Should the government collect dues and other contributions from public employees of the Republican Party, Democrat Party, Tea Party or any other political group? Should the government collect dues from a public employee who also owns a small business or restaurant on the side, on behalf of advocacy groups like the Louisiana Association of Business and Industry, Louisiana Chemical Association, National Federation of Independent Business, Louisiana Mid-Continental Oil and Gas Association, Louisiana Oil & Gas Association, and the Retail Association or the Restaurant Association? Should the government collect dues or contributions for conservative policy groups like the Pelican Institute or liberal policy groups like the Louisiana Budget Project?
The answer is obviously no. Government has no valid reason to collect dues on behalf of a private membership-based advocacy group, especially when that group has politics and lobbying as its primary purposes.
Despite this obvious truth, Louisiana has kept a law on the books for 50 years mandating that governmental bodies collect union membership dues from Louisiana employees free of charge, and distribute these dollars to union leaders through payroll deduction. In addition, the government asks very few questions to determine what those dollars support and exactly how much of Louisiana taxpayers’ hard-earned dollars are simply funneled to the leadership of the national unions in Washington, D.C.
Last week, the Louisiana House Labor Committee passed HB418 by Rep. Stuart Bishop, legislation that would finally prohibit this 50-year old special mandate for government to collect dues for public sector unions. The time has come to pass this legislation and sign it into law.
How can we allow this mandate to continue while pretending it is fair to other voices in society seeking parity in First Amendment rights, or public workers who deserve the right to control their own paycheck? Would public workers not benefit from the right to directly start or stop payment to any union at any time for any reason without apology or intimidation – a right they currently enjoy with other private groups?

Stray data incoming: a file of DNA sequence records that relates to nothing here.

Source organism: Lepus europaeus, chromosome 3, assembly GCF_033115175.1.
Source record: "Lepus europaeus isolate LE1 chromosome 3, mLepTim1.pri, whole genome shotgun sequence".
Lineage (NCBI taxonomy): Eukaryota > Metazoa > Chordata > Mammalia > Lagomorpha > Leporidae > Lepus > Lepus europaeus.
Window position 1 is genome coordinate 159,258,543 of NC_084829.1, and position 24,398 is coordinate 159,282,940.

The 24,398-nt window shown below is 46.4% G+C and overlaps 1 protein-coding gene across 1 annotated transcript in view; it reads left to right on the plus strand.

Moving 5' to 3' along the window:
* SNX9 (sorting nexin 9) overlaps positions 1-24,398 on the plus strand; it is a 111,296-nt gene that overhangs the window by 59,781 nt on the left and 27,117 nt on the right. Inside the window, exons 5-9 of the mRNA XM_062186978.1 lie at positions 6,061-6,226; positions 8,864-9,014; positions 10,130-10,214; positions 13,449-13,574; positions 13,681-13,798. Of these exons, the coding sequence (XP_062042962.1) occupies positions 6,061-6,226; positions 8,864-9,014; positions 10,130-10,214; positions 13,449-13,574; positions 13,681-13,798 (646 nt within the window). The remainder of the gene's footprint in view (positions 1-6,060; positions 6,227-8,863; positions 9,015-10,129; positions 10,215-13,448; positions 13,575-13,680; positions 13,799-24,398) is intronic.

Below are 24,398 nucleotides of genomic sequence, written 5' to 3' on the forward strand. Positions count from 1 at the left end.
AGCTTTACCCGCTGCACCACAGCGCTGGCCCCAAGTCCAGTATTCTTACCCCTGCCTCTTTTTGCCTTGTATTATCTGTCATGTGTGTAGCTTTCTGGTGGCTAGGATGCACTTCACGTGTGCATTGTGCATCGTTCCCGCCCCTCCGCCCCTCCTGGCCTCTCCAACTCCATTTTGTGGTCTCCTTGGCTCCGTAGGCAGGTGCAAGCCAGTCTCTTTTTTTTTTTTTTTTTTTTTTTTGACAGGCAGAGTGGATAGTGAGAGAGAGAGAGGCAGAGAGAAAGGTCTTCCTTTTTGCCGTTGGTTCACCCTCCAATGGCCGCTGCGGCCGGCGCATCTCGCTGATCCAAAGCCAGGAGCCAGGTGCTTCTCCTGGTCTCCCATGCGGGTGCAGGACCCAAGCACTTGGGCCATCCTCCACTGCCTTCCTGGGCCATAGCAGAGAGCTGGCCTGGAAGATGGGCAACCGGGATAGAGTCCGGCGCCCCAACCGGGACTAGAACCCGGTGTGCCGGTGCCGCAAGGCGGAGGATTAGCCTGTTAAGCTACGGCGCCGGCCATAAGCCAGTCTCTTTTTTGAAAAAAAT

LABI polled several school districts around Louisiana, and the numbers were startling. In only six of these local school districts, the government annually collects roughly $4.5 million in union dues from Louisiana residents and sends them to the state union office, with around 20 percent of that amount going to the national union offices. The government collects these dollars from our taxpayers and then sends it to an organization that invests heavily in political and lobbying efforts.
What appropriate public purpose does this special governmental billing mandate serve?
I clearly understand why the compensated leaders of the state unions oppose this bill. State and local government has collected revenues on their behalf for years and asked very few questions about how the union leaders use it. Who in their right mind wouldn’t try to get away with that as long as they possibly could?
But, it is Louisiana employees making this investment and they deserve more control over their paycheck. They should not have to deal with the government when deciding whether to join a group that meets their needs. Louisiana workers deserve the right to opt in or out of a group anytime they want, to challenge the dues being collected, and the decisions being made on how it is being spent. They should have the unfettered ability to simply pull out their laptop and stop payment anytime they choose, as well as the ability to sign back up the next day if they desire.
This type of direct control is how the rest of the world works these days. People pay their bills online with relative ease. It is quite common for someone to set up automatic payment plans for utility, entertainment, and other bills. It can all be started and stopped online or with a simple paper form. In most cases, it can be altered or changed easily by computer, phone or iPad. The private sector has evolved and made the collection of dues easy and consumer friendly in many different ways. The rationale for government to provide this service simply does not exist.
Fifty years ago, these robust technological options to pay dues did not exist. At that time, the Louisiana Legislature made a policy decision to give union leaders special treatment and make state and local government the collector of union dues. That Legislature put the union leaders’ desire for more dollars above the union members’ control over their own paychecks.
Other political and advocacy groups did not receive the same special treatment as unions, and frankly, aren’t asking for it today. A half century later, it is time to give public workers more control over their paychecks, treat everyone equally and simply update Louisiana laws to the technological reality of today.